- On this final point, I’m curious as to what you all think. Is it too early to call this a make or break year for Tim Beckman? He had plenty of heat on him at the end of last year (albeit some made up by Chicago media), yet if we look at recent results, it seems like the grace period for Illini football coaches is two years. Ron Turner went 0-11 and 3-8 before an 8-4 bowl appearance, and Ron Zook went 2-9 and 2-10 before the Rose Bowl season. And yes, I’m aware those were under a different athletic director. Let’s just call a compromise and say the margin for error is thin.
So what are we looking at big picture? I’ll let Lloyd Christmas sum it up…
- Big gulps, huh? All right!
Now let’s turn our focus to the Salukis…
Like the Illini, SIU’s offense is ahead of its defense to start the year, with just five starters returning on D, a strong offensive line, some incoming transfers at running back, and an All-American tight end. It’s interesting to note, though, that the team’s offense output was all over the board last year…sometimes blanking teams 35-0 and other times being shutout or only mustering a field goal. The league’s coaches don’t expect the doggies to shock the world with a preseason pick of seven in the Missouri Valley Football Conference. Couple that with the Illini’s success against FCS teams (12-0 with a 33 point average margin of victory), and I think this is one of the few times this year where you can confidently pencil in a W.
MY PREDICTION: Illinois 31, SIU 10
So after my probably-too-long diatribe, it’s your turn. Leave me your score prediction and analysis in a comment below or via e-mail. And again, have fun with this. Friendly banter is encouraged.
Other random thoughts (you’ll get used to these):
- Camp Rantoul has long passed, but I wanted to get your opinions on it if you attended a practice. Other than the scrimmage snafu, all reports seem positive, with great promotions and fan-player-coach interaction. With my work schedule, I couldn’t make a weekday practice, so I was a bit disappointed to see no open Saturday practice, but that’s probably being too nit pickity. There’s a small part of me that thinks Coach Beckman would rather have all of training camp in Champaign, and who wouldn’t want to with the facilities there. But given how much Camp Rantoul means to the community, I expect to see this current week-long set up continue for the time being.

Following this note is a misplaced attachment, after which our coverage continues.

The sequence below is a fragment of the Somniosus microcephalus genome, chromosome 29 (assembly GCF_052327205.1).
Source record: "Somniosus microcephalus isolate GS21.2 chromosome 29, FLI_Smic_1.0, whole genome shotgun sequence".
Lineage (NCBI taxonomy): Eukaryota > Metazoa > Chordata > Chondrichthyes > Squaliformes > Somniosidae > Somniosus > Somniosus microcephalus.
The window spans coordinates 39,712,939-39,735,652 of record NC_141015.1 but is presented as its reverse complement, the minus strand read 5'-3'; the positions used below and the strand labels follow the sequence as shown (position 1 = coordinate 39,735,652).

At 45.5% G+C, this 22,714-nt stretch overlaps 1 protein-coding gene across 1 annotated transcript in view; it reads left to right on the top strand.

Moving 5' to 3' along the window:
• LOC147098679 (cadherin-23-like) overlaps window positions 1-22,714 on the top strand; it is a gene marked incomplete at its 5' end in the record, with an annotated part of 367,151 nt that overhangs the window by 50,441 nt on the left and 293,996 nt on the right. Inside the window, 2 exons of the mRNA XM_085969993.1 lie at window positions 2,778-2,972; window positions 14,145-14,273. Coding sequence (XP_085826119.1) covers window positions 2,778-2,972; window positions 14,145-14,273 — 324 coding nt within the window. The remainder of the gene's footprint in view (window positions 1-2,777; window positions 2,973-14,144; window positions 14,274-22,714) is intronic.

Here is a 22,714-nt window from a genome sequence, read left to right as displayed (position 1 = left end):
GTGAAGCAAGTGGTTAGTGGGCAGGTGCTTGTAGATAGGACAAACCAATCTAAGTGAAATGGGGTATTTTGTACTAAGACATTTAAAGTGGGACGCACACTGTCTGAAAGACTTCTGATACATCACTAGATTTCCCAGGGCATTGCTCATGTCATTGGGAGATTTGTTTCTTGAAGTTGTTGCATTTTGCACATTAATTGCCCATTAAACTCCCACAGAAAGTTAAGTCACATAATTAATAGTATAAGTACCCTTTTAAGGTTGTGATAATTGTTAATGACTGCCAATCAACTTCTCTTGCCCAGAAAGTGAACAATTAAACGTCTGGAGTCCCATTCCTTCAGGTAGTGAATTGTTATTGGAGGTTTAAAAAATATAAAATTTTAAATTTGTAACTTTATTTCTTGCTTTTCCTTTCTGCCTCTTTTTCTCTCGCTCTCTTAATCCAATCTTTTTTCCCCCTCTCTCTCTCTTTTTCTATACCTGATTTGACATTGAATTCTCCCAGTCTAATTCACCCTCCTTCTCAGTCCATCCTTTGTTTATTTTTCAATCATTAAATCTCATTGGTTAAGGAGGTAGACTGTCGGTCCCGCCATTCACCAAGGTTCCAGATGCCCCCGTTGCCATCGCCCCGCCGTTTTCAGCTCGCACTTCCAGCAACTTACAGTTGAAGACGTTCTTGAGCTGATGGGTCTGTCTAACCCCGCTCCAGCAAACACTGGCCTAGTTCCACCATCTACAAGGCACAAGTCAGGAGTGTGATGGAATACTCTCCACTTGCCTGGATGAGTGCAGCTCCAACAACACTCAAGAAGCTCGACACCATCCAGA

- Another Illini Soccer broadcast comes your way this Sunday at 7, as Brian Moline and myself have the call of Illinois vs. Illinois State. We saw a Cena-Punk-esque battle between these two teams last year, and I expect another this go around. Though it will be hard to top our last broadcast, a thrilling 5-4 OT Illini win.
- Speaking of our broadcasts, we have brand new equipment (see photo below) this year that allows us to broadcast via an Internet connection rather than a phone line. That means crystal clear audio with less equipment clutter. If you can believe it, we’re currently running broadcasts from Florida with this equipment, and we could even do a voice-quality broadcast from an iPhone if we wanted. Our engineer Ed Bond is gushing over the technology, and I admit I kind of am too. Give a listen and let us know how it sounds.
Coming up Saturday night: SIU recap, prediction standings, and a Cincinnati preview